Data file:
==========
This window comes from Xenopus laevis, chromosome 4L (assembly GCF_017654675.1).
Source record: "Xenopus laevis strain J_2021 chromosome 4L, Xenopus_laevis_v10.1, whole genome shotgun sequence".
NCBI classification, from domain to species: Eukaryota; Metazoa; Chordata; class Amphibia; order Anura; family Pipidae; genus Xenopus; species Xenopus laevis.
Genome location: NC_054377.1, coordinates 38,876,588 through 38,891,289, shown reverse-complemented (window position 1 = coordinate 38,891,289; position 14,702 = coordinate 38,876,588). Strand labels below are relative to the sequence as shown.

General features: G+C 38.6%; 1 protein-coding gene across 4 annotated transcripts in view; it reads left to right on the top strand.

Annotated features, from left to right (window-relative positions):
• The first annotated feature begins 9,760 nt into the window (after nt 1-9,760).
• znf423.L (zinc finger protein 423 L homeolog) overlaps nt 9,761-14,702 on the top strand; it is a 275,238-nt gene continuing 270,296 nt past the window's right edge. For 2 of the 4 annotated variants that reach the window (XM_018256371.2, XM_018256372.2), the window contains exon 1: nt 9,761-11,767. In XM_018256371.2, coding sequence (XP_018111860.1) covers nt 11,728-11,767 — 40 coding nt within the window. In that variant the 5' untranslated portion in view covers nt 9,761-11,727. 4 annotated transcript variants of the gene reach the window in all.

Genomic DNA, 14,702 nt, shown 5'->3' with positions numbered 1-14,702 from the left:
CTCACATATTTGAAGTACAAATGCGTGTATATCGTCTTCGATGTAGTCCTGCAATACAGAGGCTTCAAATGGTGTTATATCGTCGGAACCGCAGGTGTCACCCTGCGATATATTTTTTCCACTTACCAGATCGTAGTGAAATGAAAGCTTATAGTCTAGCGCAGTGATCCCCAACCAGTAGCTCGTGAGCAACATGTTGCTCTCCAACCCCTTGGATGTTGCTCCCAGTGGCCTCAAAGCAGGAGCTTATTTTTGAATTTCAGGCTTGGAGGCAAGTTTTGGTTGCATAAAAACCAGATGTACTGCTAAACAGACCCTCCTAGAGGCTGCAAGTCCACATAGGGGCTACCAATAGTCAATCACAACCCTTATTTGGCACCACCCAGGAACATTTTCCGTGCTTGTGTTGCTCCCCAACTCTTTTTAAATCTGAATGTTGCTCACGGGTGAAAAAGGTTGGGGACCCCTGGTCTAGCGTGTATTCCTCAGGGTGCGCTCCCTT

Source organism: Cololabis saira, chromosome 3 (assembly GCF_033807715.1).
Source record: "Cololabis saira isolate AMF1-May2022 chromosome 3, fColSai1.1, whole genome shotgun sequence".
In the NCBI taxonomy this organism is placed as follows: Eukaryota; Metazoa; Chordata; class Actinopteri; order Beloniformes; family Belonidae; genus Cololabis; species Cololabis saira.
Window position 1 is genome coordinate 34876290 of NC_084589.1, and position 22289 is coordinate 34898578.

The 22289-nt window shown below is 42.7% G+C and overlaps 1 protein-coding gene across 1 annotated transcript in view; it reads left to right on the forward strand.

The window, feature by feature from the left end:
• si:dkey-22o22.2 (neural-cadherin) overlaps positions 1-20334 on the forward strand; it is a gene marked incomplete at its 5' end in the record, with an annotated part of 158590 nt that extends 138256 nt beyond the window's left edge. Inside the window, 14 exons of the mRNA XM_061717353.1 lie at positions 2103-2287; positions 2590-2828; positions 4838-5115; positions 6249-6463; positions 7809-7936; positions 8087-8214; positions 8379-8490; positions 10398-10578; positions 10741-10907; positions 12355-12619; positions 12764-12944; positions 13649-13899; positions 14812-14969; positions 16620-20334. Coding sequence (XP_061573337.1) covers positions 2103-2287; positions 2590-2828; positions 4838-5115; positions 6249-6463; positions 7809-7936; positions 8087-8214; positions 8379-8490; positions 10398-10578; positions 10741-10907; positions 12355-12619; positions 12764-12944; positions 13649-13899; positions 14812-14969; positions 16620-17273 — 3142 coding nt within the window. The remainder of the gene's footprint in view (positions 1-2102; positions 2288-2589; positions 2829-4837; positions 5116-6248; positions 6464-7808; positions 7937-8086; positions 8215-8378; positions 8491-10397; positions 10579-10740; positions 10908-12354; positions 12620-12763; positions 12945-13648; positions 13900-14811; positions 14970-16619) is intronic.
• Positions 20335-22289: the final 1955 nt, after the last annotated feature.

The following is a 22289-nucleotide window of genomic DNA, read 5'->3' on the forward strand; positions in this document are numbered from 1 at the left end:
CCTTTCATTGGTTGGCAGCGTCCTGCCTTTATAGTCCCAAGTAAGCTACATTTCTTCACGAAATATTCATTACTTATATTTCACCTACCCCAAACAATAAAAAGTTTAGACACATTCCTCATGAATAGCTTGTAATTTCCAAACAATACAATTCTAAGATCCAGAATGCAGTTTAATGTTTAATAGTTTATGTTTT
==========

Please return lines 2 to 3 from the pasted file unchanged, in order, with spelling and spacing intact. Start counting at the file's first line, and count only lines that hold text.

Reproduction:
Source record: "Xenopus laevis strain J_2021 chromosome 4L, Xenopus_laevis_v10.1, whole genome shotgun sequence".
NCBI classification, from domain to species: Eukaryota; Metazoa; Chordata; class Amphibia; order Anura; family Pipidae; genus Xenopus; species Xenopus laevis.